Microsoft Base Smart Card Crypto Provider (CAPI) Derived from Microsoft Strong Cryptographic Provider. Communicates with Smart Card Modules (minidriver). Digital Signatures
Data Encryption
RSA SHA1 None Use only if your smart card supports CSP and not CNG. Otherwise this is 
Microsoft Strong Cryptographic Provider (CAPI) An extension of the Microsoft Base Cryptographic Provider available with Windows XP and later. Default RSA CSP. Derivative of Microsoft Enchanced Cryptographic Provider. Supports all the same key lengths, but lacks configurable Salt length for RC encryption algorithms. Digital Signatures
Data Encryption
RSA SHA1 None Deprecated – Don’t Use
Microsoft Enhanced Cryptographic Provider (CAPI) Derived from Base Cryptographic Provider. The Enhanced Provider supports stronger security through longer keys and additional algorithms. Can only generate 128bit RC2/4 keys, can import smaller Digital Signatures
Data Encryption
RSA SHA1 None Deprecated – Don’t Use
Microsoft RSA and AES Cryptographic Provider (CAPI)  Microsoft Enhanced Cryptographic Provider with support for AES encryption algorithms. Digital Signatures
Data Encryption
RSA SHA1 None Deprecated – Don’t Use
Microsoft Base DSS and Diffie-Hellman Cryptographic Provider (CAPI) A superset of the DSS Cryptographic Provider that also supports Diffie-Hellman key exchange, hashing, data signing, and signature verification using the Secure Hash Algorithm (SHA) and Digital Signature Standard (DSS) algorithms. Diffie Hellman (Key Exchange)
Digital Signatures
RSA SHA1 None Deprecated – Don’t Use

Deprecated providers that are seldom used and should be avoided unless compatibility or business requirements define otherwise

Have a specific scenario where one of these providers was needed for another purpose? Have you been explicitly told to use a provider to support an application? If so, let me know so we can sort through the data and get it added to the list!

About ThePKIGuy

President & Founder at PKI Solutions, Leading PKI Cybersecurity Subject Matter Expert, Author, Speaker, Trainer, Microsoft Certified Master.

37 Comments

  1. Mario Alvares on March 9, 2018 at 8:18 pm

    NDES on Windows Server 2012 R2 only supports the following CSPs:

    1) Microsoft Strong Cryptographic Provider (Default)
    2) Microsoft Enhanced RSA and AES Cryptographic Provider
    3) Microsoft Base Smart Card Crypto Provider
    4) Microsoft DH SChannel Cryptographic Provider
    5) Microsoft Enhanced Cryptographic Provider v1.0
    6) Microsoft Base Cryptographic Provider v1.0

    All of these are listed as either legacy or deprecated in your table. Thoughts ?

    • The PKI Guy on March 9, 2018 at 8:22 pm

      NDES was never updated to support CNG providers so when using NDES you have no choice. But you can secure the NDES signing keys with a legacy CSP with and HSM. Clients are free to use whatever provider you choose unless you are performing key attestation. Also the NDES installer is hard coded to using specific v1 templates configured with these legacy providers. So if you want to use a HSM or alternate provider you have to change the certificates manually after install.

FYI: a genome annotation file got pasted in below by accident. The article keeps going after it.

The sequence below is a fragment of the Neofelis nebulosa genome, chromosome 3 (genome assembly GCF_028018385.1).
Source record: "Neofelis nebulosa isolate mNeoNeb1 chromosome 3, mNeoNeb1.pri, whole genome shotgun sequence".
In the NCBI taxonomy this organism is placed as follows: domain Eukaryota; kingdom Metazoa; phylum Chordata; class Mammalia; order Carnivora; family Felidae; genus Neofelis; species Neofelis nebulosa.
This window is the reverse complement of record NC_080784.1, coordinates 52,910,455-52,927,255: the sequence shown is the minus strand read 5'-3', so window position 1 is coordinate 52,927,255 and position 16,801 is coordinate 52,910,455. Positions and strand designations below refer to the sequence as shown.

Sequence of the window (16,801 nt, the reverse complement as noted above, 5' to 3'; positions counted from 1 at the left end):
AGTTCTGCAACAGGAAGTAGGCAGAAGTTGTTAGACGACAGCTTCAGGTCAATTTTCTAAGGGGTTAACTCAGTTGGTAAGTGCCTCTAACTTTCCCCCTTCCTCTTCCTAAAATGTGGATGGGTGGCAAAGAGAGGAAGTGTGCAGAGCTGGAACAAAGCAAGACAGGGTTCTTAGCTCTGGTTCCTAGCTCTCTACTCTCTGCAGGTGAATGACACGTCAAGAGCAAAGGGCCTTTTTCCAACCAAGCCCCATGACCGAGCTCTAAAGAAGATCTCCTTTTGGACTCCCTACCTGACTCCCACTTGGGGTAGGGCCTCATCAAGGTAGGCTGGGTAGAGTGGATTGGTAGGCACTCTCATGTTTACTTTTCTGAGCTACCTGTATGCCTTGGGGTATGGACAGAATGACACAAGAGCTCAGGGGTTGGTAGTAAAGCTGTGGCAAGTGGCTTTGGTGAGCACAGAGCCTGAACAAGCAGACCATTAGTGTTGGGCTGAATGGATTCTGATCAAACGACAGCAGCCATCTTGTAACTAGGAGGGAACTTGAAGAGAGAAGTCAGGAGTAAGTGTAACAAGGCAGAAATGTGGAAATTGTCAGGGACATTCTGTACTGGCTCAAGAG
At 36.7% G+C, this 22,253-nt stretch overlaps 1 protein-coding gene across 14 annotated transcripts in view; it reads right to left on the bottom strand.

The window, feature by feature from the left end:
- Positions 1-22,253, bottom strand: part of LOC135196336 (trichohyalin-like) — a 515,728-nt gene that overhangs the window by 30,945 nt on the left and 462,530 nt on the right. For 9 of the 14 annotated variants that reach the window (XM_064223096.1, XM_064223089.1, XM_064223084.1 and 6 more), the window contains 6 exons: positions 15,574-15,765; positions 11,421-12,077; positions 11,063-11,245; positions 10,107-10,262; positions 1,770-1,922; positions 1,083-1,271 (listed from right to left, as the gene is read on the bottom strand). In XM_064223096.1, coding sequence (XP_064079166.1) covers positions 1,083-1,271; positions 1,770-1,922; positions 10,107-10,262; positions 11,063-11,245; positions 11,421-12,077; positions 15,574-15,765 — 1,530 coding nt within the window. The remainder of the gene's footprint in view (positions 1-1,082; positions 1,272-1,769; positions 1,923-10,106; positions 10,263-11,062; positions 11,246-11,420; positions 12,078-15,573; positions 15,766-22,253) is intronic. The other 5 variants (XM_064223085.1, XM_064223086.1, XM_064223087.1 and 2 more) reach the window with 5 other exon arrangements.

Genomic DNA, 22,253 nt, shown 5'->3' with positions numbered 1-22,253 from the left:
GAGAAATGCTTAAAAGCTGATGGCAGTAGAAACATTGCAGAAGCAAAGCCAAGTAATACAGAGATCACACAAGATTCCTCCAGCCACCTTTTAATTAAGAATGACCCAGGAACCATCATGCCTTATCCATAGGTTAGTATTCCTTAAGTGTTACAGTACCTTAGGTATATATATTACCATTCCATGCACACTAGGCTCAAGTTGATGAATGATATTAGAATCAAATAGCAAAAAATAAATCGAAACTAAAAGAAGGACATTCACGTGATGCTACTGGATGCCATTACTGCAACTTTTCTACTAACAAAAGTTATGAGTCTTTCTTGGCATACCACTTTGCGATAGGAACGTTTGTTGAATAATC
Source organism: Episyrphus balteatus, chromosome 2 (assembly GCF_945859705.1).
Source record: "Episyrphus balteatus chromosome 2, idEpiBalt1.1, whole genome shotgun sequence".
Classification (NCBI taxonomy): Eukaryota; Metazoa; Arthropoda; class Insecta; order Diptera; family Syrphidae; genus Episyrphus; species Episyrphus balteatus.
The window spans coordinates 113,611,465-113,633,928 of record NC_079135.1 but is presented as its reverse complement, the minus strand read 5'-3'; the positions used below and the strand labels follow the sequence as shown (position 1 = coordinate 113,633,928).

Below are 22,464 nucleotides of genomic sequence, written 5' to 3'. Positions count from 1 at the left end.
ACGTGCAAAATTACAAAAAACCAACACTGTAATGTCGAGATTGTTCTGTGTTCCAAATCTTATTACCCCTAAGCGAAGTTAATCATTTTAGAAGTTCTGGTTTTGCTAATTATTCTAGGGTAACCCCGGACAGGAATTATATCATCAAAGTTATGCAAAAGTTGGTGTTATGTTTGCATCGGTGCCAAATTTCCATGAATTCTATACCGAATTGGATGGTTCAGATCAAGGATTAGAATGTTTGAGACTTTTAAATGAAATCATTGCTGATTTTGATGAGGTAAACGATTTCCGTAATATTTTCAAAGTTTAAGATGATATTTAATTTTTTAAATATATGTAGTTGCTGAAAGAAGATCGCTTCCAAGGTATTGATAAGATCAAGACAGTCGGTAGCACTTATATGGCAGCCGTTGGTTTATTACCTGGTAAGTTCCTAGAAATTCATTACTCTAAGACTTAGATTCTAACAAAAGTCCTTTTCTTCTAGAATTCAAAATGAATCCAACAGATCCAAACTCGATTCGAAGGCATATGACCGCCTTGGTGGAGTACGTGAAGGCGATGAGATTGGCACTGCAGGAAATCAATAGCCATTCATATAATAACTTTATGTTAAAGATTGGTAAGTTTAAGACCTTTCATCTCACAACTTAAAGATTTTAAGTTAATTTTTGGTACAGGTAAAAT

• Mario Alvares on March 9, 2018 at 9:12 pm

        Thanks for your insight, Mark.

        I have another NDES question that you might be able to help with. When installing NDES, I selected the default ‘Microsoft Strong Cryptographic Provider’ for both the RA signing and encryption certificate key providers. The NDES server successfully enrolled an RA certificate using the default ‘Exchange Enrollment Agent’ v1 certificate template. However, the ‘Exchange Enrollment Agent’ template does NOT have ‘Microsoft Strong Cryptographic Provider’ checked under the ‘Request Handling’ tab, CSPs section. (There are other providers such as ‘Microsoft Enhanced Cryptographic Provider v1.0’ and a few others checked in the CSPs section)

        Per your other blog post at https://pkisolutions.com/certificate-template-request-hash-the-real-story/ : “Well, many properties of a template are hard and fast rules, such as if a Cryptographic provider is specified, that provider must be used”

        How was the RA certificate enrollment succesful using a CSP (i.e. Microsoft Strong Cryptographic Provider) that wasn’t specified in the certificate template ?

        Thanks,
        Mario

  2. The PKI Guy on March 12, 2018 at 10:41 am

    Excellent question and to be frank, I haven’t looked at the install process close enough to notice this. I am going to repro this in my lab and see if I can track down what is going on. Stay tuned!

  3. Mario Alvares on March 12, 2018 at 2:35 pm

    Thanks for looking into this, Mark. FWIW, I noticed the same thing for other certificate templates in our environment as well, so this may behavior may not be isolated to NDES.

  4. The PKI Guy on March 12, 2018 at 2:50 pm

    I do have a hunch. The providers in the templates are suggestions. The CA really has no way of verifying or enforcing a specific provider. The intent is an AutoEnroll client or a manually enrolled request using the default will use the provider list in the template as the selection. However, if you choose to use another provider the CA has no way to know. So my suspicion is that even though those templates are specifying providers, the NDES install is hard coded to use the provider you select during the install.
    The only way a CA knows which provider you use is if you perform Key Attestation.

  5. The PKI Guy on March 13, 2018 at 1:56 pm